A GRAFO is used to control instabilities in the lower limb by maintaining proper alignment of limbs and controlling their motion. It reaches around to the front of the knee extending down to the ankle. It works by altering a patient’s limb presentation to displace load and impact as well as offering further control to the knee.

The cost of an AFO is dependent on the type of AFO that has been prescribed and the material that it has been made with. Carbon fibre will be more expensive than metal or plastic for example. LOC’s bespoke AFOs cost can be found on our Orthotic Prices page.

The ability to drive while wearing an AFO is dependent on the condition being treated and the orthosis that has been prescribed. If wearing a hinged AFO, for example, you will be able to drive, but if wearing a knee brace, you won’t. Your orthotist will advise you.

The most flexible type of AFO is a Dynamic Ankle Foot Orthosis (DAFO).  It is thin and provides flexible support to the foot and ankle.

Both normal AFOs and DAFOs improve static balance (eg: while standing). Research among MS sufferers suggests that DAFOs aided balance while walking more than AFOs.

The simple answer is: yes they can. However one has to be sensible and look for wide-fitting trousers/jeans preferably of light and thin material.

Typically an AFO is stiff and rigid whereas a DAFO is thin, flexible and wraps around the patient’s entire foot. A DAFO provides support but also allows some range of normal movement.

A Supra Malleolar Orthosis SMO gets its name from the part of the body it encompasses. Thus an SMO supports the leg just above the ankle bone or malleoli. It allows dorsiflexion and plantar flexion(toes up and toes down) but eliminates mediolateral movement.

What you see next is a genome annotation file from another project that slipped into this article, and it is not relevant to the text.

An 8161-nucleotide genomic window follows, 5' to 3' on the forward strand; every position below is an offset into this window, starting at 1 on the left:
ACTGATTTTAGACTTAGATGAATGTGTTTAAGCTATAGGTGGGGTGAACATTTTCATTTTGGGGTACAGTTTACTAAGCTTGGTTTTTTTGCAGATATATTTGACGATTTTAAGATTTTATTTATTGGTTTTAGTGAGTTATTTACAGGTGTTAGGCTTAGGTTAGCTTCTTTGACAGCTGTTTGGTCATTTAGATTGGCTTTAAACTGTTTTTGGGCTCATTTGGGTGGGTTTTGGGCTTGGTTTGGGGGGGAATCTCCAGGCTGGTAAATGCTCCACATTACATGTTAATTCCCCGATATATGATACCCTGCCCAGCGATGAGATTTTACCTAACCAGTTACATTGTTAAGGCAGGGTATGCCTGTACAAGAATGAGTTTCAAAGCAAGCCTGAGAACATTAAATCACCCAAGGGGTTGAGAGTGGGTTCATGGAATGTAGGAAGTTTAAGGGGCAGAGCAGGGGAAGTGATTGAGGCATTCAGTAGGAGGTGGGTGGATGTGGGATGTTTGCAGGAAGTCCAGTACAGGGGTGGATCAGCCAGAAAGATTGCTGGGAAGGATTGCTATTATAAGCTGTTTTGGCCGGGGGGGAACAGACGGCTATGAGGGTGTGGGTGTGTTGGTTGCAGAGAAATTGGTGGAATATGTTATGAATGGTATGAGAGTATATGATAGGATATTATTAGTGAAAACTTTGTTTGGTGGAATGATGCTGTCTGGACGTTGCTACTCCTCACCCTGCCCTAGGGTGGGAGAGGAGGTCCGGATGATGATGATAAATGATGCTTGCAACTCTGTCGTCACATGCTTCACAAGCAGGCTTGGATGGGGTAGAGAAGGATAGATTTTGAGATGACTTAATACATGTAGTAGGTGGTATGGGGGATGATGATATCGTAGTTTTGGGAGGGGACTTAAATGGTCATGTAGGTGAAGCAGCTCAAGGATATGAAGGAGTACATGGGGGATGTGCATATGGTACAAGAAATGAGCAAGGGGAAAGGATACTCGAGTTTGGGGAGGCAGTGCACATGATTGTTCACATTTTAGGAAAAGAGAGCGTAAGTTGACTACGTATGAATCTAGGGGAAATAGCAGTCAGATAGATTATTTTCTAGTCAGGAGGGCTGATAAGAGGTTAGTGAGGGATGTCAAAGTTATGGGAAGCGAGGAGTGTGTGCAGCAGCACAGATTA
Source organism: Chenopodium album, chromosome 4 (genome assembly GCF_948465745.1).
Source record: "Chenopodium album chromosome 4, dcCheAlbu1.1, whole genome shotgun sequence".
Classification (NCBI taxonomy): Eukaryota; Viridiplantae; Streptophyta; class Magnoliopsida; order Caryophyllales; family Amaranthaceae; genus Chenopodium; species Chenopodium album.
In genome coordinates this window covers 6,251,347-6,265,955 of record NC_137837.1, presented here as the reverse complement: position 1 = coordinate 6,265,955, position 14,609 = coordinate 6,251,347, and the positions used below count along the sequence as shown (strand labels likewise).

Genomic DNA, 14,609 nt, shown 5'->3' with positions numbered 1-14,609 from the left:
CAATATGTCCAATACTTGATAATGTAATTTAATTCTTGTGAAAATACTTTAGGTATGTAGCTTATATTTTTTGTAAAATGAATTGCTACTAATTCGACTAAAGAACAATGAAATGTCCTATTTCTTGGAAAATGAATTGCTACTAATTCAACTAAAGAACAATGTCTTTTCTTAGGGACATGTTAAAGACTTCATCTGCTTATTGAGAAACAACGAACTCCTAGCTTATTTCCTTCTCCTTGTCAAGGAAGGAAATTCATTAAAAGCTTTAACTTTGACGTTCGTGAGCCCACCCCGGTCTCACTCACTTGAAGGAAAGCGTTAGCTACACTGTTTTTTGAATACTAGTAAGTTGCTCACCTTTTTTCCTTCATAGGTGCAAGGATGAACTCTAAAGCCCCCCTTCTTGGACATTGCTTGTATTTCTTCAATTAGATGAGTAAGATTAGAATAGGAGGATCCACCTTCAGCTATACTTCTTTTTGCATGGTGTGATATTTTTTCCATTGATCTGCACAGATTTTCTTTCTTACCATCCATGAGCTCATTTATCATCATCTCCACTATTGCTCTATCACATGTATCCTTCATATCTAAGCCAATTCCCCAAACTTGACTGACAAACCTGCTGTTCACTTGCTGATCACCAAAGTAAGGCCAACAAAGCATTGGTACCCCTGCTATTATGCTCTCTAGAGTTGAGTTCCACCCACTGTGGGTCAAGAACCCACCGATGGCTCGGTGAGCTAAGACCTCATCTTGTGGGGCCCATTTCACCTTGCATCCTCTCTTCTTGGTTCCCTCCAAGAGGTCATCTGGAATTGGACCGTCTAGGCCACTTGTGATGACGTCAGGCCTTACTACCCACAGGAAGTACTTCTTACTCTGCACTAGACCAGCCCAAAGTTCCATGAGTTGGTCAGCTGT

It typically takes a few weeks but is slightly dependent on the chosen materials and current availability.

RECENT POSTS

Natasha can walk again thanks to her new orthotics

Adult club foot (talipes) patient Natasha says, "I cannot stress how amazing my AFOs are and how they have changed so much for me. The support they give me allows me to walk without crutches outside the house for the first time in over fifteen years."

LOC’s Scoliosis Brace Prevents Polly’s Curve Getting Worse

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Reciprocating Gait Orthosis gets Ted back on his feet again

See how a thorough gait analysis and a correctly-fitted, bespoke Reciprocating Gait Orthosis (RGO) helped Ted, a spinal surgery and cancer survivor, improve his rehabilitation and mobility goals, getting him back on his feet again.

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When John came to see us, his ankle was in a bad way. He had around 60mm of his tibia missing and not much if any talus present. He needed crutches to support him to walk. A gait analysis and a new bespoke carbon fibre knee ankle foot orthosis (KAFO) later and he is able to walk again without crutches.

Matilde’s scoliosis bracing story

Matilde travelled from Chile to LOC for bracing treatment for her adolescent idiopathic scoliosis. Now, nearly a year and a half since she started wearing her brace, she has achieved near-total correction of the curvature of her spine. This is her scoliosis bracing story.